Altitude sickness (Acute Mountain Sickness) can be a real hindrance to your enjoyment on vacation or to the success of your mountain expedition.
Staying at higher altitudes can leave you experiencing a variety of symptoms like nausea, headaches, chest pain, difficulty breathing, dizziness or lightheadedness, fatigue, or even vomiting.
If you haven't followed any ways to prevent altitude sickness, this walk-through will show you how to reverse altitude sickness and stop the high altitude symptoms in 5 easy steps.
As a precaution if you have a severe form of Acute Mountain Sickness (AMS) such as High-Altitude Cerebral Edema (HACE) or High-Altitude Pulmonary Edema (HAPE), you should seek medical attention right away.
The combination of these 8 steps will help you reverse altitude sickness.
First and foremost, if you're already at high altitude and experiencing altitude sickness symptoms, your first priority should be to descend and seek a lower altitude location. Keep moving down to lower elevations.
If you have time to shed some altitude, do it as quickly as possible.
Don't wait if symptoms persist they may only get worse.
The symptoms of altitude sickness will typically occur at any elevation that is above 8000 feet (2500 meters).
More mild symptoms may occur below 8000 feet, but it's a safe altitude to stay at.
Physically speaking, your body is dealing with all the physiological stress of lower oxygen levels from the altitude.
You want to minimize any physical exertion and allow your body to rest and acclimate to the altitude.
This allows your body to prioritize high altitude stresses to give it time to recover and reverse altitude sickness.
This might be obvious to some, but avoid alcohol at all costs while you're dealing with altitude sickness.
When you're dealing with altitude sickness, abstaining from alcohol is one of the best ways to avoid making the situation worse.
Alcohol can worsen symptoms by increasing the workload on your body's already taxed respiratory and circulatory systems.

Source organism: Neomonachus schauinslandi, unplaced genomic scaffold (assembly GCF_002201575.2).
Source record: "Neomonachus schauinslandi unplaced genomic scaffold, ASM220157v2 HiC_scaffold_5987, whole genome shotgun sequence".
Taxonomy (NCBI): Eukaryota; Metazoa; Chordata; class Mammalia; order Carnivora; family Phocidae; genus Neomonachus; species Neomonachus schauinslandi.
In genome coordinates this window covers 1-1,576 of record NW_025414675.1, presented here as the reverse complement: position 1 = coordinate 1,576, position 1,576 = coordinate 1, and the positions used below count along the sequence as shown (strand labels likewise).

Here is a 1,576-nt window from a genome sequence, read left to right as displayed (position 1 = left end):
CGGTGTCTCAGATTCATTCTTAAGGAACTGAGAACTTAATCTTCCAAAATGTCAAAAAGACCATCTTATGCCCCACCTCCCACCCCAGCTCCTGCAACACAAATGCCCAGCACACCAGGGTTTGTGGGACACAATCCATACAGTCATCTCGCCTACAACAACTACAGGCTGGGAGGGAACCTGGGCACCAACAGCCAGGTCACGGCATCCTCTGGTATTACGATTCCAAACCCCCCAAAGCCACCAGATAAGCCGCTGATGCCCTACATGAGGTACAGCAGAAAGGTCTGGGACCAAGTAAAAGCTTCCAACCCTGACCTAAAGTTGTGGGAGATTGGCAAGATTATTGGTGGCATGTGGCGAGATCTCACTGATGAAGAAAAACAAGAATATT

Alcohol can cause dehydration, and additionally, alcohol can also increase your heart rate and worsen your breathing.
Sounds simple, but research has shown that up to 75% of people are chronically dehydrated. High altitudes make this a lot worse.
Water helps red blood cells collect oxygen in the lungs more efficiently, therefore, helps with breathing.
Water is also necessary for our body's cooling and heating systems.
The Drink a Lot of Water at a High Altitude recommends drinking a total of 102 to 136 ounces of fluids daily when at altitudes over 10,000 feet.
In addition to drinking enough water, you should make sure you're consuming enough electrolytes, which are basic minerals your body uses to maximize hydration.
Altitude sickness can cause insomnia, making it difficult enough already to get sufficient rest.
However, a good night's sleep can help you get rid of altitude sickness symptoms and acclimate better.
And don't underestimate the power of a little cat nap if you can sneak one in during your day!
A way to compensate for a decreased intake of oxygen at high altitudes is to breathe slowly and deeply, taking in air until your stomach expands.
One of the most basic breathing techniques that is used in many sports and health practices is diaphragmatic breathing, also known as abdominal or belly breathing.
This technique facilitates a full oxygen exchange and can help prevent or reverse altitude sickness.
Acetazolamide (brand name called Diamox) is an altitude sickness medicine that helps treat altitude sickness by regulating the chemical imbalance caused by ascending to a high altitude too quickly.
Acetazolamide can only be found by getting a doctors prescription, so it might take time to acquire the drug and is dependent on the recommendation of a doctor.
One of the most effective ways to help is supplementing altitude sickness pills.
Our secret weapon, Zaca, helps your body hydrate and fuels it with antioxidants to fight the free radical damage that occurs at high altitudes.
In a study, Glutathione was shown to significantly decrease by 43%-45% at high altitudes.⁵ Zaca is loaded with glutathione.
1. Breathing Techniques for High Altitudes, Low Temperatures and Running up that Hill
2. Hydration 101: How Altitude Affects Hydration
3. Why Hydration Is Critical At High Altitude
4. Why Do You Need to Drink a Lot of Water at a High Altitude?
5. Effect of high altitude (7,620 m) exposure on glutathione and related metabolism in rats